IF YOU DON’T WIN A DC CONTRACT, START A CITIZEN PROTEST
THAT surely must be the thinking of leaders at CareFirst BlueCross BlueShield Community Health Plan and their lobbyist Georgetown Public Affairs. CareFirst is desperately trying to hold onto the company’s portion of the District of Columbia’s $1.5 billion Medicaid Managed Care Organization contract. It was knocked out of the running when it wasn’t selected from either of two requests for proposals--one circulated in November 2021; the other in February.
There are indications that AmeriHealth Caritas of the District of Columbia, MedStar Family Choice and Amerigroup DC have been temporarily selected to receive the new $8 billion, five-year MCO contract. The new contracts could be sent to the DC Council for its approval or disapproval this month. They likely won't take effect until January, however.
The DC Council had extended the previous MCO contracts with AmeriHealth, MedStar and CareFirst through Sept. 30th. On Sept. 15th Mayor Muriel Bowser forwarded to the legislature three emergency bills that essentially were sole source contracts for the same three companies in the total amount of $431,491,550.68.
Interestingly, TBR interviewed council Chairman Phil Mendelson four days later on September 19. He made no mention of the transmission from the mayor. He said that there wasn’t any reason that the mayor could not send a request to extend the existing contracts and include the new contracts for AmeriHealth, MedStar and Amerigroup.
“The [city administrator] was expecting to submit the contracts with an extension on October 4,” Mendelson said during a telephone interview.
That won't happen, especially since Mendelson and other council members allowed the sole source contracts to be deemed approved on Sept 30. Those contracts will be in effect until Dec. 29, 2022.
Nothing appears to be preventing the executive from moving forward with the new contracts, especially since the multiple complaints filed by CareFirst with the DC Contract Appeals Board have been dismissed. CareFirst still has a lawsuit in DC Superior Court, requesting that the initial denial be reviewed by a judge. An appearance in that court case is expected this month.
Not leaving anything to chance, the health company’s lobbyist, Georgetown Public Affairs LLC, founded by former DC Council member David Catania, has launched a scathing campaign that has appeared on the Washington Post and other news sites; it also has been running on selected radio stations and social media platforms. Tell D.C. Leaders: Keep CareFirst in D.C.! urges residents to contact every council member and the city’s Chief Procurement Officer George Schutter to complain that CareFirst may not be among the chosen contractors.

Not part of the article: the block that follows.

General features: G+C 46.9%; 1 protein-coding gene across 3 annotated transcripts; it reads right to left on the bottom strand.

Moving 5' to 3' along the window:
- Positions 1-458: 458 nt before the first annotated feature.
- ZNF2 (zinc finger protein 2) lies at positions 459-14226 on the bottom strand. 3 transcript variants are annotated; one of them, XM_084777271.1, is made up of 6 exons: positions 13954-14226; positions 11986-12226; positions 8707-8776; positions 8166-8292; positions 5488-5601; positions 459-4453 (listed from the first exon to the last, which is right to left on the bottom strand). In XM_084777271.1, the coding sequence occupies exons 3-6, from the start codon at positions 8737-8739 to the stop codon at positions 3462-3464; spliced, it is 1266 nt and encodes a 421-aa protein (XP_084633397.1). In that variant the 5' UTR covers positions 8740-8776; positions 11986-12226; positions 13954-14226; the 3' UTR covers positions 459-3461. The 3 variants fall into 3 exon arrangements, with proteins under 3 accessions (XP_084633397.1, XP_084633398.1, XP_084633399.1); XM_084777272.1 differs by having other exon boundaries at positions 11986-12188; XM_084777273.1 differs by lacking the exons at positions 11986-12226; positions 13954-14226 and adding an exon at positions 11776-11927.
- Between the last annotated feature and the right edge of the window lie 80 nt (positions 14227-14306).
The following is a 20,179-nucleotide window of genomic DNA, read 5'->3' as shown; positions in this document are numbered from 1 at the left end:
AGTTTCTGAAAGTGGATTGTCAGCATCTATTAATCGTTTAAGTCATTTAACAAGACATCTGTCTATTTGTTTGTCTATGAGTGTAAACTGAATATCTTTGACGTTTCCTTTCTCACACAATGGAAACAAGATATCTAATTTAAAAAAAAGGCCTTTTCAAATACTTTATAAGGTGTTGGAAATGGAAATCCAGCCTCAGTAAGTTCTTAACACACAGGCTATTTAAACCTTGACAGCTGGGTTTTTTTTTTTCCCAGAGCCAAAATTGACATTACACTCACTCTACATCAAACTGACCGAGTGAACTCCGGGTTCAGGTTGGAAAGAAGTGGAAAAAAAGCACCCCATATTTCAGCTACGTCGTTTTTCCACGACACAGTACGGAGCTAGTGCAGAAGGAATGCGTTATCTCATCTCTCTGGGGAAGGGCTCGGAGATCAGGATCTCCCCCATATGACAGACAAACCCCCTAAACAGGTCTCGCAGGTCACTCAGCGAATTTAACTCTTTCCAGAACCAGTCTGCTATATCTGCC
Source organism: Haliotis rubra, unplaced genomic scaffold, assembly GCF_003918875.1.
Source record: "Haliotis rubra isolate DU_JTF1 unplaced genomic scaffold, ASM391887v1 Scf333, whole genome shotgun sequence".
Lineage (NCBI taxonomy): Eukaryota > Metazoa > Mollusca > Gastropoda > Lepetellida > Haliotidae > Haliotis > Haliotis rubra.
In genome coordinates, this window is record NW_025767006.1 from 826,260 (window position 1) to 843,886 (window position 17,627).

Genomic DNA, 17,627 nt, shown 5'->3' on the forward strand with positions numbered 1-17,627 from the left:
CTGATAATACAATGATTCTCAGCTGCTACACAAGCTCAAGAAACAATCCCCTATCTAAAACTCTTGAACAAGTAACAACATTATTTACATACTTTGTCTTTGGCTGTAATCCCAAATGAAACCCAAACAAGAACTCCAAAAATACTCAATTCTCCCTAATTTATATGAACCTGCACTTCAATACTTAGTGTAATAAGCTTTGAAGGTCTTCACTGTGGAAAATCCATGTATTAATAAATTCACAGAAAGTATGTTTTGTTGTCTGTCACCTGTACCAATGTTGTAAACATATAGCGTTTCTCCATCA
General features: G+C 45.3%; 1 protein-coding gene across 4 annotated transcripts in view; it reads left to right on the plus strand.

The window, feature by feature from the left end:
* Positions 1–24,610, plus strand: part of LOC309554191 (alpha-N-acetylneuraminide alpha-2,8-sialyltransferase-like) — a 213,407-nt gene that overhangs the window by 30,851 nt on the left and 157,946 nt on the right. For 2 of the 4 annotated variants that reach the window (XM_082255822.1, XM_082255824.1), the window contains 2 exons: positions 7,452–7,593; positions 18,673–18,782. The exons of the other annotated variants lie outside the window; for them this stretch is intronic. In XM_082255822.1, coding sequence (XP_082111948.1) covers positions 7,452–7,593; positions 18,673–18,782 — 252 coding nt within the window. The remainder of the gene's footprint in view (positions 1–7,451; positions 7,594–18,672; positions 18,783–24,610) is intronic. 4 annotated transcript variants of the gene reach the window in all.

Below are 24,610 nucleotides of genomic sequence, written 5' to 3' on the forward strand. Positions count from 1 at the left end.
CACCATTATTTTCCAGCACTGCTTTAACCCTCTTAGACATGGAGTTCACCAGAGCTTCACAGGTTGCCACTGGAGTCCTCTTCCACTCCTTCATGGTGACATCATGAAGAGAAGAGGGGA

In an email sent to TBR on September 13, At-large council member Robert White, whose committee oversees contracting and procurement, raised concerns about Georgetown Public Affairs’ efforts. “[The] priority is to make sure MCO procurement, and all DC procurements, happen through the proper legal process.
“The District has procurement laws for a reason: to insulate the process from outside influences and ensure contracts are awarded objectively,” White continued. “The Council should be making our decision on MCOs without regard to public or private lobbying."
Lawrence S. Sher, a lawyer with Reed Smith LLP, who represents AmeriGroup DC, sent a “cease and desist” letter to Catania on September 16, accusing him of making “improper communications during the ongoing procurement and at the same time that your client CareFirst has filed two bid protests (challenging putative awards of the MCO contracts), which remain pending and undecided before the DC Contract Appeals Board,” Sher wrote in his letter, a copy of which was sent to all council members. TBR managed to get a copy of one of those copies.